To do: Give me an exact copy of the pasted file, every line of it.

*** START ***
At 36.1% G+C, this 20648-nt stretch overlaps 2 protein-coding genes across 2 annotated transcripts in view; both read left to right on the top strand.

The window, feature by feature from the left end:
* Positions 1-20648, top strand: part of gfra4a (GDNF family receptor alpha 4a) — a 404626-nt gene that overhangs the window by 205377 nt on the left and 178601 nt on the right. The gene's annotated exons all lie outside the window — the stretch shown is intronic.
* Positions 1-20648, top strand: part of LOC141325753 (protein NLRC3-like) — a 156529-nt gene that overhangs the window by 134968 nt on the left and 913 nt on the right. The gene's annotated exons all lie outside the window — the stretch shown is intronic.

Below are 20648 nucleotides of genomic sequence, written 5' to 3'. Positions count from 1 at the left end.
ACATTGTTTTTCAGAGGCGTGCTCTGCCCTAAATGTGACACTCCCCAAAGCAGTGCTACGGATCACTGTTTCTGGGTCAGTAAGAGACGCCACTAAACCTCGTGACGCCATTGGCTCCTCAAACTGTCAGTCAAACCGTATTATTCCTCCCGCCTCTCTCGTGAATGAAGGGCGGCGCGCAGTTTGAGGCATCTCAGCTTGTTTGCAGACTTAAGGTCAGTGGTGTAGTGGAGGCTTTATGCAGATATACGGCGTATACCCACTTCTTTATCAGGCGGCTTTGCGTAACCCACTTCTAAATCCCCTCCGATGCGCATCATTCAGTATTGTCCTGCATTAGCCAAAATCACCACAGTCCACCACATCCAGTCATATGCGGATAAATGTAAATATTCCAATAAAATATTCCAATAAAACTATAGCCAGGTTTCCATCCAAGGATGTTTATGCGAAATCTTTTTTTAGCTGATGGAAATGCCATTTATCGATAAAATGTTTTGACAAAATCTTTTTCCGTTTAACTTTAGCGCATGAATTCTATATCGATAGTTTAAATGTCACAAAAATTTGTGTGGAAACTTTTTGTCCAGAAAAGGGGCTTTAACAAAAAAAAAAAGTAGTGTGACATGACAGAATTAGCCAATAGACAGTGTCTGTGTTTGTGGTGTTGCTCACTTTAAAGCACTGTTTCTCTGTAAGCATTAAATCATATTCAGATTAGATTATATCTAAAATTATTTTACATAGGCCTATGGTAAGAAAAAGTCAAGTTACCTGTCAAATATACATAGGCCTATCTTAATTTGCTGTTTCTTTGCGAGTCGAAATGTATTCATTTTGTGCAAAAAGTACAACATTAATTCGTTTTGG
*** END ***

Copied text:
At 36.1% G+C, this 20648-nt stretch overlaps 2 protein-coding genes across 2 annotated transcripts in view; both read left to right on the top strand.

The window, feature by feature from the left end:
* Positions 1-20648, top strand: part of gfra4a (GDNF family receptor alpha 4a) — a 404626-nt gene that overhangs the window by 205377 nt on the left and 178601 nt on the right. The gene's annotated exons all lie outside the window — the stretch shown is intronic.
* Positions 1-20648, top strand: part of LOC141325753 (protein NLRC3-like) — a 156529-nt gene that overhangs the window by 134968 nt on the left and 913 nt on the right. The gene's annotated exons all lie outside the window — the stretch shown is intronic.

Below are 20648 nucleotides of genomic sequence, written 5' to 3'. Positions count from 1 at the left end.
ACATTGTTTTTCAGAGGCGTGCTCTGCCCTAAATGTGACACTCCCCAAAGCAGTGCTACGGATCACTGTTTCTGGGTCAGTAAGAGACGCCACTAAACCTCGTGACGCCATTGGCTCCTCAAACTGTCAGTCAAACCGTATTATTCCTCCCGCCTCTCTCGTGAATGAAGGGCGGCGCGCAGTTTGAGGCATCTCAGCTTGTTTGCAGACTTAAGGTCAGTGGTGTAGTGGAGGCTTTATGCAGATATACGGCGTATACCCACTTCTTTATCAGGCGGCTTTGCGTAACCCACTTCTAAATCCCCTCCGATGCGCATCATTCAGTATTGTCCTGCATTAGCCAAAATCACCACAGTCCACCACATCCAGTCATATGCGGATAAATGTAAATATTCCAATAAAATATTCCAATAAAACTATAGCCAGGTTTCCATCCAAGGATGTTTATGCGAAATCTTTTTTTAGCTGATGGAAATGCCATTTATCGATAAAATGTTTTGACAAAATCTTTTTCCGTTTAACTTTAGCGCATGAATTCTATATCGATAGTTTAAATGTCACAAAAATTTGTGTGGAAACTTTTTGTCCAGAAAAGGGGCTTTAACAAAAAAAAAAAGTAGTGTGACATGACAGAATTAGCCAATAGACAGTGTCTGTGTTTGTGGTGTTGCTCACTTTAAAGCACTGTTTCTCTGTAAGCATTAAATCATATTCAGATTAGATTATATCTAAAATTATTTTACATAGGCCTATGGTAAGAAAAAGTCAAGTTACCTGTCAAATATACATAGGCCTATCTTAATTTGCTGTTTCTTTGCGAGTCGAAATGTATTCATTTTGTGCAAAAAGTACAACATTAATTCGTTTTGG